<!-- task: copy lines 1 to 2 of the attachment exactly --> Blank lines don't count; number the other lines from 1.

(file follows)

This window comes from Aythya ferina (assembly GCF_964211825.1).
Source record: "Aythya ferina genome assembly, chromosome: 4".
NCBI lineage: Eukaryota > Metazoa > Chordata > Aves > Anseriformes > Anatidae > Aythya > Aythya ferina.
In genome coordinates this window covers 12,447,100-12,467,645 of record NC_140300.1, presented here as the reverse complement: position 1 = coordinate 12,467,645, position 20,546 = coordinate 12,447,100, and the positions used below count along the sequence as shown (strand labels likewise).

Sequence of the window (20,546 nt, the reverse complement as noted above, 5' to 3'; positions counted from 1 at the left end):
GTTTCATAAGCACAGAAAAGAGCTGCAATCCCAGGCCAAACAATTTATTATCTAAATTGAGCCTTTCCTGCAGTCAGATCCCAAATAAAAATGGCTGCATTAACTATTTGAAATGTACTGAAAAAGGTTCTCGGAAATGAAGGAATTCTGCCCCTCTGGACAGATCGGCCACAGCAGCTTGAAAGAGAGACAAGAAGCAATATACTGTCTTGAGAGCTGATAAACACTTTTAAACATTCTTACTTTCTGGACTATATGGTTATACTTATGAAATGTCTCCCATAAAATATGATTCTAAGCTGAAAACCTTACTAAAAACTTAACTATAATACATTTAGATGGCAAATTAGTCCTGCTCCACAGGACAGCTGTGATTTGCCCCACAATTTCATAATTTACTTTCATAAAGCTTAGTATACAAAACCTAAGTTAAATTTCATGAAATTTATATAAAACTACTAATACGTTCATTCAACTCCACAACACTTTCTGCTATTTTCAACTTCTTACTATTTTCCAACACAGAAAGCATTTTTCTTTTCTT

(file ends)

This window comes from Aythya ferina (assembly GCF_964211825.1).
Source record: "Aythya ferina genome assembly, chromosome: 4".